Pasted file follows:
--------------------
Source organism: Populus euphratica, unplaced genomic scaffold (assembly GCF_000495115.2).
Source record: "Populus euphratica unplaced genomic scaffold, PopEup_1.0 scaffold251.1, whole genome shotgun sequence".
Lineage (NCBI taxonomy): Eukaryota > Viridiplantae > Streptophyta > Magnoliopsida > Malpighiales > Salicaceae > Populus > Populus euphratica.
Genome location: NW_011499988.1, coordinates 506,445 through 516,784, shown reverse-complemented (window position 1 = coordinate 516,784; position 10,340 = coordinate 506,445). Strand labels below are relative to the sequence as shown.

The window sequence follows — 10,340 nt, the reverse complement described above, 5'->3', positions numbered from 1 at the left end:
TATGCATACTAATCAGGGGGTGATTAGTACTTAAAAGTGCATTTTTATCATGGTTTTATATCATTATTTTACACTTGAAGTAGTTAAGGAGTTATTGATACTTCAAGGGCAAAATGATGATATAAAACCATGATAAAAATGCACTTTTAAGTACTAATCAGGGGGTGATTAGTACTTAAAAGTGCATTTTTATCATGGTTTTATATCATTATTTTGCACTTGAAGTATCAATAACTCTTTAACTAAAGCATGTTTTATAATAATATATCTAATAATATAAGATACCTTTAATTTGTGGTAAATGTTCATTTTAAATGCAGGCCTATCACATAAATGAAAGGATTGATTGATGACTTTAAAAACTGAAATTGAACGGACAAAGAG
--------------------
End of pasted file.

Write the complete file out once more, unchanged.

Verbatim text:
Source organism: Populus euphratica, unplaced genomic scaffold (assembly GCF_000495115.2).
Source record: "Populus euphratica unplaced genomic scaffold, PopEup_1.0 scaffold251.1, whole genome shotgun sequence".
Lineage (NCBI taxonomy): Eukaryota > Viridiplantae > Streptophyta > Magnoliopsida > Malpighiales > Salicaceae > Populus > Populus euphratica.
Genome location: NW_011499988.1, coordinates 506,445 through 516,784, shown reverse-complemented (window position 1 = coordinate 516,784; position 10,340 = coordinate 506,445). Strand labels below are relative to the sequence as shown.

The window sequence follows — 10,340 nt, the reverse complement described above, 5'->3', positions numbered from 1 at the left end:
TATGCATACTAATCAGGGGGTGATTAGTACTTAAAAGTGCATTTTTATCATGGTTTTATATCATTATTTTACACTTGAAGTAGTTAAGGAGTTATTGATACTTCAAGGGCAAAATGATGATATAAAACCATGATAAAAATGCACTTTTAAGTACTAATCAGGGGGTGATTAGTACTTAAAAGTGCATTTTTATCATGGTTTTATATCATTATTTTGCACTTGAAGTATCAATAACTCTTTAACTAAAGCATGTTTTATAATAATATATCTAATAATATAAGATACCTTTAATTTGTGGTAAATGTTCATTTTAAATGCAGGCCTATCACATAAATGAAAGGATTGATTGATGACTTTAAAAACTGAAATTGAACGGACAAAGAG